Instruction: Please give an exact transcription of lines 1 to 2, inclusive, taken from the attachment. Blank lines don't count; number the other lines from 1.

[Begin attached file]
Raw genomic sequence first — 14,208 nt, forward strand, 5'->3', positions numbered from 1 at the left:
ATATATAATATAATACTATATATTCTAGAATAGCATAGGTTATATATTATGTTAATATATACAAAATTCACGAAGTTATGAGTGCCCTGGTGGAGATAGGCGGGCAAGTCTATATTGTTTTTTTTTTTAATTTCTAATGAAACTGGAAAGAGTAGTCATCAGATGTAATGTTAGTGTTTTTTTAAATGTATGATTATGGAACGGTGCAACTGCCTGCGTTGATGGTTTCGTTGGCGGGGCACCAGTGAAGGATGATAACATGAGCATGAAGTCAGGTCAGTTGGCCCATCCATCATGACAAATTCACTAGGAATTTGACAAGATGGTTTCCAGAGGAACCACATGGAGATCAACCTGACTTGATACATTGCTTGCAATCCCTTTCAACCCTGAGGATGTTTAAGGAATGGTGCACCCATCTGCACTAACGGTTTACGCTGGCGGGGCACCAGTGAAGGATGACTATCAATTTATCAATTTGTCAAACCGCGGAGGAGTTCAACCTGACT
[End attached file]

Raw genomic sequence first — 14,208 nt, forward strand, 5'->3', positions numbered from 1 at the left:
ATATATAATATAATACTATATATTCTAGAATAGCATAGGTTATATATTATGTTAATATATACAAAATTCACGAAGTTATGAGTGCCCTGGTGGAGATAGGCGGGCAAGTCTATATTGTTTTTTTTTTTAATTTCTAATGAAACTGGAAAGAGTAGTCATCAGATGTAATGTTAGTGTTTTTTTAAATGTATGATTATGGAACGGTGCAACTGCCTGCGTTGATGGTTTCGTTGGCGGGGCACCAGTGAAGGATGATAACATGAGCATGAAGTCAGGTCAGTTGGCCCATCCATCATGACAAATTCACTAGGAATTTGACAAGATGGTTTCCAGAGGAACCACATGGAGATCAACCTGACTTGATACATTGCTTGCAATCCCTTTCAACCCTGAGGATGTTTAAGGAATGGTGCACCCATCTGCACTAACGGTTTACGCTGGCGGGGCACCAGTGAAGGATGACTATCAATTTATCAATTTGTCAAACCGCGGAGGAGTTCAACCTGACT